Having made the bold assertion that the aim of my ISA is to seek income, rather than the usual aim of seeking to increase my net worth, I then go and review 2010 in terms of net worth. Which is all nice, and party time as it so happens, but how did that income go?
It turns out to be incredibly hard to unscramble the egg and work out how that went. It’s probably easier if you are an accountant, but I’m not, so I had to do the best I can.
The issues are that I haven’t straightened out the targeting of my ISA properly, since at the moment it serves several masters in terms of my hopes and fears. The rationalists at The Accumulator and RIT would titter softly into their tea and mutter I told you so, and to some extent rightly so. To go anywhere you have to know where you’re going, and perhaps why.
However, it isn’t unreasonable for parts of one’s budget to get allocated to different things in real life. Not all your money goes on insurance, or hedonism, or rent, or tea and biscuits.
There’s a fair case to be made that where I screwed up was in not deciding in January 2010 how much ISA budget I was going to allocate to income seeking, how much to asset protection. However, being an opinionated SOB I say that Emerson was right,
A foolish consistency is the hobgoblin of little minds, adored by little statesmen and philosophers and divines. With consistency a great soul has simply nothing to do.
Okay, I’ll steady on in claiming to be a great soul. I’m not that arrogant a SOB, though I’m working on it… However, my belief system does not assume that Western economies are paragons of stability, and at times I will seek shelter from the storms in golden and silvery ports, at times surf out into calmer waters. In the background I am trying to build an income.
You are only allowed to contribute ~£10,000 a year into an ISA, and I don’t do non-tax-sheltered investing so I have to do most of my saving in pension AVCs. Once I retire I will spring the tax-free lump sum and probably shovel it into ISAs over a few years. Assuming, that is, that in five years there still are tax free lump sums, ISAs and a £ that is worth more than a grain of rice…
So I have classified my ISA components as ‘income’ and ‘other’, other being balanced in hope (= emerging markets and growth stocks) and fear (= gold and silver)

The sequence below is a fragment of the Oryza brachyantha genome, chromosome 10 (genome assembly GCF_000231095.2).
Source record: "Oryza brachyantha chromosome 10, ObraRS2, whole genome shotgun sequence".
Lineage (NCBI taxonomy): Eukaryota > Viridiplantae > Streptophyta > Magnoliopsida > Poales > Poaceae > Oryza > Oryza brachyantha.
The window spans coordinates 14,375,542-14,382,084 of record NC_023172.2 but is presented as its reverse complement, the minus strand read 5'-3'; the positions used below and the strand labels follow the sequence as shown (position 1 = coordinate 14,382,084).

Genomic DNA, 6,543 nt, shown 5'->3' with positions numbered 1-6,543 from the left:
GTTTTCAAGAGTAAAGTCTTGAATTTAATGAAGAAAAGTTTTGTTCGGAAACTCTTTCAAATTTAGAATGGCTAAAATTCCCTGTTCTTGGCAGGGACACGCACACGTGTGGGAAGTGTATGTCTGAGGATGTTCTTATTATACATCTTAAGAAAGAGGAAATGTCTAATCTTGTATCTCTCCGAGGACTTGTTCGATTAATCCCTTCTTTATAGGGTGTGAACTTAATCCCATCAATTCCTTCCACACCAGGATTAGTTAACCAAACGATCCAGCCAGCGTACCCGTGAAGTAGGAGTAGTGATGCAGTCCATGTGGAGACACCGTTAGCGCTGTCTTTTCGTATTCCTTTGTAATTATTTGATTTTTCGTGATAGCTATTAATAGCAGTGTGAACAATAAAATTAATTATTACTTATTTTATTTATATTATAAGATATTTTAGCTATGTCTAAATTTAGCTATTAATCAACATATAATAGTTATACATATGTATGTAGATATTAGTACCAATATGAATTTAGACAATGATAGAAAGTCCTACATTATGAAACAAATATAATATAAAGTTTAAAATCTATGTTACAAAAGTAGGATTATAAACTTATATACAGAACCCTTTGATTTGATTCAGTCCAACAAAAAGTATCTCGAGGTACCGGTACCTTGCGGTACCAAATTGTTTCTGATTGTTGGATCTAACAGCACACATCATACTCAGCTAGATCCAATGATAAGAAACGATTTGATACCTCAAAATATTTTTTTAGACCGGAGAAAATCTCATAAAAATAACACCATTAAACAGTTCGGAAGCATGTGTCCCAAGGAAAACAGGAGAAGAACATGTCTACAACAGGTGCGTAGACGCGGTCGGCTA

So taking the income section, I plot the money I have spent on achieving an income on the left-hand axis, and the income I have received from that on the right-hand axis, conveniently scaled at 1/20th of the LH axis. If the maroon bars were to reach the same level as the blue bars, over than year I would have achieved my 5% target (5%=1/20th). So I fell short this year, my dividend return on a stake of £5500 purchase cost is £208, thus a 3.8% return. However, if I take into account that I only really pumped up my stake in July, my average stake over the year was £3800, so my return on actual stake is 5%. It’s a bit rude to expect people pay me the dividends in January for what I was about to buy in July 🙂
UK RPI has rolled in at 5% this year. Not being a lying bastard politician I don’t do CPI so I have got my income, however, the value of my stake had better have improved by 5% otherwise I will slowly be destroyed. I guess this is where I can’t afford to ignore net worth. The capital value of these income-yielding investments has appreciated by 15%, so I take off the 5% RPI loss leaving me with a stake at 110% of its real cost to me. So far so good, I can eat another two years of 5% inflation and still come good, assuming the capital value of the stakes don’t fall in numerical terms.
I feel okay about this as a strategy though I fully expect to see much more than 5% inflation in the next five years, this is where I hope the theory that equities track inflation over the long run holds up, otherwise I am in trouble.
So there’s much handwaving to get the answer there, either qualifying an income-targeted approach analytically is hard or I have made a particular dog’s dinner of it.
The other conclusion is that I have spent £5500 to get an annual income equivalent to three weeks Jobseeker’s Allowance. Assuming I sharpen up my act and target 100% of future ISA contributions, in six years I will have spent £70,000 to get the same annual income as going on the dole 😉 This doesn’t surprise me – you need about 20-25 times the annual income as a stake, so if I want 52*£65=£3380 then it stands to reason I need a stake of at least £70,000. But now you know how much savings you need if you can’t face the smirking questions from the spotty youths behind the desks at the Labour Exchange inquiring “what efforts you’ve made to find yourself a job in the last two weeks, Sir?”
So I think the conclusion of all that was I fall into the ‘did OK’ part of the annual report, though probably with a ‘could do better’ in terms of not chasing other goals. Next year I will focus on this income targeted approach as I think I have enough evidence that it works in principle broadly in keeping with theory. I need a jolly good stock market crash so I can get to buy ITs or income yielding shares at a 5% yield rather than 4% or less. I can see why people focus on net worth to see how they’ve done over a year – it is so much easier.